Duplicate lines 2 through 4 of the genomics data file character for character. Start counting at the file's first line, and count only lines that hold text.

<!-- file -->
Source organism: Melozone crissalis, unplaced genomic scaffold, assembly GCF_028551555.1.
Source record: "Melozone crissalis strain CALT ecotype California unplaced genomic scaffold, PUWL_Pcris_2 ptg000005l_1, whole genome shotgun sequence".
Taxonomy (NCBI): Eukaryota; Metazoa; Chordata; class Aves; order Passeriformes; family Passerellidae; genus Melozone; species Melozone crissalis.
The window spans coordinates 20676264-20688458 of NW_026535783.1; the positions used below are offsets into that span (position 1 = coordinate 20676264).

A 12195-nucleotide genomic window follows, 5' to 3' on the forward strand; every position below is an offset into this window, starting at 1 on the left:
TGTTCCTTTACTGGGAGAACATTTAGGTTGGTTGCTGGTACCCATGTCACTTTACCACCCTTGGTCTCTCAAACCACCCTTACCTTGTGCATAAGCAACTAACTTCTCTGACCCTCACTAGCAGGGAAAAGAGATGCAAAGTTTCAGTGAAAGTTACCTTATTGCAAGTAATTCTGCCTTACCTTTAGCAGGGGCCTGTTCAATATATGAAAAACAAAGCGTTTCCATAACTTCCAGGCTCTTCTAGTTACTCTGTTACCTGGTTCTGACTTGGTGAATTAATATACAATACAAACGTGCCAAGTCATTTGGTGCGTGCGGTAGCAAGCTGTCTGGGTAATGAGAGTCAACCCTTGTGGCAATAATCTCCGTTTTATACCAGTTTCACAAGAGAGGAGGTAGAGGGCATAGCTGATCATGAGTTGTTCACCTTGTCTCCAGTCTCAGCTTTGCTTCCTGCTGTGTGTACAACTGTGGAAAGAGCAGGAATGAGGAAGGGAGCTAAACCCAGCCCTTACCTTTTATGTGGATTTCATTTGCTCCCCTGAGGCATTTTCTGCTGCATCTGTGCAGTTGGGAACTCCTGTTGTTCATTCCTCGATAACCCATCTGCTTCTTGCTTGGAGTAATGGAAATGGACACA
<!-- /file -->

Source record: "Melozone crissalis strain CALT ecotype California unplaced genomic scaffold, PUWL_Pcris_2 ptg000005l_1, whole genome shotgun sequence".
Taxonomy (NCBI): Eukaryota; Metazoa; Chordata; class Aves; order Passeriformes; family Passerellidae; genus Melozone; species Melozone crissalis.
The window spans coordinates 20676264-20688458 of NW_026535783.1; the positions used below are offsets into that span (position 1 = coordinate 20676264).